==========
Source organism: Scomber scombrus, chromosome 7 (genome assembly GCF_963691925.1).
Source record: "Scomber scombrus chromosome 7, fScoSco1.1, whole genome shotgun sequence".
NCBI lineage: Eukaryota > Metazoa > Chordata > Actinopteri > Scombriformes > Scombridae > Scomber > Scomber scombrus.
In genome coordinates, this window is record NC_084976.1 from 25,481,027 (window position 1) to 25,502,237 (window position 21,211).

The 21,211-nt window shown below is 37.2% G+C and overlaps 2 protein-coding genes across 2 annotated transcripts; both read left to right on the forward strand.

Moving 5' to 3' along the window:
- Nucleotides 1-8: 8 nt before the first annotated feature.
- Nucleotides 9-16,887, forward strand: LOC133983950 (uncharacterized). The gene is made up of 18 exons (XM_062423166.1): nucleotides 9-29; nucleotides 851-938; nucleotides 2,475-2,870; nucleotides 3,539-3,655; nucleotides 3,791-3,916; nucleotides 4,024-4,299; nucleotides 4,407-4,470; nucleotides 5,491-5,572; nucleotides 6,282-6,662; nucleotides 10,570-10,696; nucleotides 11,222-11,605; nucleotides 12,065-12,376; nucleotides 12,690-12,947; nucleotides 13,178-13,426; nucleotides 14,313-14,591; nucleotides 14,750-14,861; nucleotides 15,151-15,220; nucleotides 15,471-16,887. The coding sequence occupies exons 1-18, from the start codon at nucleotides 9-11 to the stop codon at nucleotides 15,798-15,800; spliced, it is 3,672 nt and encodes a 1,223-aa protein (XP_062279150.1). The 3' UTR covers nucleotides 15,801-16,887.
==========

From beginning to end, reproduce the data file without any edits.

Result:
Source organism: Scomber scombrus, chromosome 7 (genome assembly GCF_963691925.1).
Source record: "Scomber scombrus chromosome 7, fScoSco1.1, whole genome shotgun sequence".
NCBI lineage: Eukaryota > Metazoa > Chordata > Actinopteri > Scombriformes > Scombridae > Scomber > Scomber scombrus.
In genome coordinates, this window is record NC_084976.1 from 25,481,027 (window position 1) to 25,502,237 (window position 21,211).

The 21,211-nt window shown below is 37.2% G+C and overlaps 2 protein-coding genes across 2 annotated transcripts; both read left to right on the forward strand.

Moving 5' to 3' along the window:
- Nucleotides 1-8: 8 nt before the first annotated feature.
- Nucleotides 9-16,887, forward strand: LOC133983950 (uncharacterized). The gene is made up of 18 exons (XM_062423166.1): nucleotides 9-29; nucleotides 851-938; nucleotides 2,475-2,870; nucleotides 3,539-3,655; nucleotides 3,791-3,916; nucleotides 4,024-4,299; nucleotides 4,407-4,470; nucleotides 5,491-5,572; nucleotides 6,282-6,662; nucleotides 10,570-10,696; nucleotides 11,222-11,605; nucleotides 12,065-12,376; nucleotides 12,690-12,947; nucleotides 13,178-13,426; nucleotides 14,313-14,591; nucleotides 14,750-14,861; nucleotides 15,151-15,220; nucleotides 15,471-16,887. The coding sequence occupies exons 1-18, from the start codon at nucleotides 9-11 to the stop codon at nucleotides 15,798-15,800; spliced, it is 3,672 nt and encodes a 1,223-aa protein (XP_062279150.1). The 3' UTR covers nucleotides 15,801-16,887.